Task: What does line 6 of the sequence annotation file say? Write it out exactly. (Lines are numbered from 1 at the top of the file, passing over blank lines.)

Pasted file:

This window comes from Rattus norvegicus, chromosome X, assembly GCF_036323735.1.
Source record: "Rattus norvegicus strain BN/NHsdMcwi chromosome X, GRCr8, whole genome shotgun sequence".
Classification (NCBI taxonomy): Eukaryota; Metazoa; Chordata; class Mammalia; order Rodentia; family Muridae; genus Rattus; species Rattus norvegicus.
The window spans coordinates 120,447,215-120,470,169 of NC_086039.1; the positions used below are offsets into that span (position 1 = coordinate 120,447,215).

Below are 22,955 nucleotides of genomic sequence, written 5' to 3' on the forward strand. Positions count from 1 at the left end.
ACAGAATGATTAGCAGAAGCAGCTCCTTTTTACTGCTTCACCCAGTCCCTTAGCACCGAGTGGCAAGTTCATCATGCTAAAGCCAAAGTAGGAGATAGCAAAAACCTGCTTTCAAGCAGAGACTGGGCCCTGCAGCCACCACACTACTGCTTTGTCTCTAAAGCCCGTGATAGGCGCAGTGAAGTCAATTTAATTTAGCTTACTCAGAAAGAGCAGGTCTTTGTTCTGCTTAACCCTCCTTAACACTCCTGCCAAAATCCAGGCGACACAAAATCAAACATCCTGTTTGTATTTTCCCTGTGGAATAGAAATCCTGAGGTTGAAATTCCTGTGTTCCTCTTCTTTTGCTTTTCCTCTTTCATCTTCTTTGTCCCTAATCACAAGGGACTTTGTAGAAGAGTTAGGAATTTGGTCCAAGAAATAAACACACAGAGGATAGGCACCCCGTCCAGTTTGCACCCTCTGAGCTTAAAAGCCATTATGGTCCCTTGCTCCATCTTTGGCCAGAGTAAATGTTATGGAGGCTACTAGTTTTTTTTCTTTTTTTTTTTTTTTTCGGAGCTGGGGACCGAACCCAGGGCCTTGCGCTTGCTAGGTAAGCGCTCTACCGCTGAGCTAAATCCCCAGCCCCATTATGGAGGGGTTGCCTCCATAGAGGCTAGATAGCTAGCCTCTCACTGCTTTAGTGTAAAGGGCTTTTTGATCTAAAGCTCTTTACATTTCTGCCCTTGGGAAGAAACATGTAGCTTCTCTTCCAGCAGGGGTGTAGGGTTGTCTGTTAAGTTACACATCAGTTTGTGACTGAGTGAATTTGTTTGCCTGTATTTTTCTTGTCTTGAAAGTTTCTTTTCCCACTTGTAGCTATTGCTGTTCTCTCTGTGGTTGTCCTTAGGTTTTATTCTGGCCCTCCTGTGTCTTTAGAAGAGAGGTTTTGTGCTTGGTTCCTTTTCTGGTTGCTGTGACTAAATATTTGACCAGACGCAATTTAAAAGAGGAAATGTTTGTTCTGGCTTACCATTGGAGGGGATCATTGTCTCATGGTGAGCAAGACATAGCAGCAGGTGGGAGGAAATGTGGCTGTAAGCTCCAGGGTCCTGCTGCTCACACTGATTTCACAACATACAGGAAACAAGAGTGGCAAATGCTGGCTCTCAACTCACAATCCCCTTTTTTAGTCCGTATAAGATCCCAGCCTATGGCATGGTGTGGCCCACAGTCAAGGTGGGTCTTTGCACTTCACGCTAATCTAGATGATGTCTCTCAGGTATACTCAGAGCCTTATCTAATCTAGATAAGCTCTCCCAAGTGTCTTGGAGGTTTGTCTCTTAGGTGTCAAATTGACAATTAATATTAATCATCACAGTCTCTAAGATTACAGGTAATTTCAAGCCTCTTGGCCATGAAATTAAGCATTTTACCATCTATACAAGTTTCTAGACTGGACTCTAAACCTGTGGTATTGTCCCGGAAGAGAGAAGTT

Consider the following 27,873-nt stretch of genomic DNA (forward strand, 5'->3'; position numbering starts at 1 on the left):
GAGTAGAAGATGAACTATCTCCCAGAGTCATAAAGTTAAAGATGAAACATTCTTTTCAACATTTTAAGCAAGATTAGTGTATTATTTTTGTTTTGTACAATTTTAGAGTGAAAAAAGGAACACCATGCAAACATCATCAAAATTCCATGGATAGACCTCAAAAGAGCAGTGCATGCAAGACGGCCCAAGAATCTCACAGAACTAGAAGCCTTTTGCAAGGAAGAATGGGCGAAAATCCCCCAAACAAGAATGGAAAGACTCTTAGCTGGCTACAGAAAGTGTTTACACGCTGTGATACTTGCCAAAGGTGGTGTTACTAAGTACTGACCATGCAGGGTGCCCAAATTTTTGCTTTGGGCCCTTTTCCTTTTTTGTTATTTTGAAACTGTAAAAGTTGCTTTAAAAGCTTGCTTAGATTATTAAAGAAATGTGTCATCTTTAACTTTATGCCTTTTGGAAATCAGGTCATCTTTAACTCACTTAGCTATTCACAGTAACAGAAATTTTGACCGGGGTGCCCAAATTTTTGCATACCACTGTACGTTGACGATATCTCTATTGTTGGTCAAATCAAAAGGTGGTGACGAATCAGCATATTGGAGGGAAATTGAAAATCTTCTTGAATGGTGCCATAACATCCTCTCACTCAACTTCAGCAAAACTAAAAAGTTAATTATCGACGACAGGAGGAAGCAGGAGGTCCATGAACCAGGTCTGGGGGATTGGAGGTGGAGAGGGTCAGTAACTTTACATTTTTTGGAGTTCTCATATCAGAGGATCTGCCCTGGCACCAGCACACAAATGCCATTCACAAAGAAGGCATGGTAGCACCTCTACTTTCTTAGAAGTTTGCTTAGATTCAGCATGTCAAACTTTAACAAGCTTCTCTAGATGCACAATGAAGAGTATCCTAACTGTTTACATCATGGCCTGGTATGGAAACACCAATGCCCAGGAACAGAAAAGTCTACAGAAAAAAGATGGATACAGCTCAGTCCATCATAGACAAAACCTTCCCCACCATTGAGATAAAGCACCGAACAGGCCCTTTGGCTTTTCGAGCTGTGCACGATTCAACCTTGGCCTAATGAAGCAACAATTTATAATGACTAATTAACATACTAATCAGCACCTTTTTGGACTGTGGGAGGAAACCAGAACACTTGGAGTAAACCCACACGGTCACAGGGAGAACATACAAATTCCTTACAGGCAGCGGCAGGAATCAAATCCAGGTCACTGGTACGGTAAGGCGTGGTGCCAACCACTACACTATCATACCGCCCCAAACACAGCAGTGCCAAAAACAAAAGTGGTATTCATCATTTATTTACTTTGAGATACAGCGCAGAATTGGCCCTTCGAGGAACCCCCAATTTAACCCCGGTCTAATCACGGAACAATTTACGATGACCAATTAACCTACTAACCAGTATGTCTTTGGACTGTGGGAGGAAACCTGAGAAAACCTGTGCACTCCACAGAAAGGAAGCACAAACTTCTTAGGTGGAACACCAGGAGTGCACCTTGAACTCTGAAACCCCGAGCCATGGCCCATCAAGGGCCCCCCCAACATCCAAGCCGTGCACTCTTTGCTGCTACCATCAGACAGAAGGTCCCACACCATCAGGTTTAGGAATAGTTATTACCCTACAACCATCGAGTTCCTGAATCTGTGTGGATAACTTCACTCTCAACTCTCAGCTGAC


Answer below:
ACAGAATGATTAGCAGAAGCAGCTCCTTTTTACTGCTTCACCCAGTCCCTTAGCACCGAGTGGCAAGTTCATCATGCTAAAGCCAAAGTAGGAGATAGCAAAAACCTGCTTTCAAGCAGAGACTGGGCCCTGCAGCCACCACACTACTGCTTTGTCTCTAAAGCCCGTGATAGGCGCAGTGAAGTCAATTTAATTTAGCTTACTCAGAAAGAGCAGGTCTTTGTTCTGCTTAACCCTCCTTAACACTCCTGCCAAAATCCAGGCGACACAAAATCAAACATCCTGTTTGTATTTTCCCTGTGGAATAGAAATCCTGAGGTTGAAATTCCTGTGTTCCTCTTCTTTTGCTTTTCCTCTTTCATCTTCTTTGTCCCTAATCACAAGGGACTTTGTAGAAGAGTTAGGAATTTGGTCCAAGAAATAAACACACAGAGGATAGGCACCCCGTCCAGTTTGCACCCTCTGAGCTTAAAAGCCATTATGGTCCCTTGCTCCATCTTTGGCCAGAGTAAATGTTATGGAGGCTACTAGTTTTTTTTCTTTTTTTTTTTTTTTTCGGAGCTGGGGACCGAACCCAGGGCCTTGCGCTTGCTAGGTAAGCGCTCTACCGCTGAGCTAAATCCCCAGCCCCATTATGGAGGGGTTGCCTCCATAGAGGCTAGATAGCTAGCCTCTCACTGCTTTAGTGTAAAGGGCTTTTTGATCTAAAGCTCTTTACATTTCTGCCCTTGGGAAGAAACATGTAGCTTCTCTTCCAGCAGGGGTGTAGGGTTGTCTGTTAAGTTACACATCAGTTTGTGACTGAGTGAATTTGTTTGCCTGTATTTTTCTTGTCTTGAAAGTTTCTTTTCCCACTTGTAGCTATTGCTGTTCTCTCTGTGGTTGTCCTTAGGTTTTATTCTGGCCCTCCTGTGTCTTTAGAAGAGAGGTTTTGTGCTTGGTTCCTTTTCTGGTTGCTGTGACTAAATATTTGACCAGACGCAATTTAAAAGAGGAAATGTTTGTTCTGGCTTACCATTGGAGGGGATCATTGTCTCATGGTGAGCAAGACATAGCAGCAGGTGGGAGGAAATGTGGCTGTAAGCTCCAGGGTCCTGCTGCTCACACTGATTTCACAACATACAGGAAACAAGAGTGGCAAATGCTGGCTCTCAACTCACAATCCCCTTTTTTAGTCCGTATAAGATCCCAGCCTATGGCATGGTGTGGCCCACAGTCAAGGTGGGTCTTTGCACTTCACGCTAATCTAGATGATGTCTCTCAGGTATACTCAGAGCCTTATCTAATCTAGATAAGCTCTCCCAAGTGTCTTGGAGGTTTGTCTCTTAGGTGTCAAATTGACAATTAATATTAATCATCACAGTCTCTAAGATTACAGGTAATTTCAAGCCTCTTGGCCATGAAATTAAGCATTTTACCATCTATACAAGTTTCTAGACTGGACTCTAAACCTGTGGTATTGTCCCGGAAGAGAGAAGTT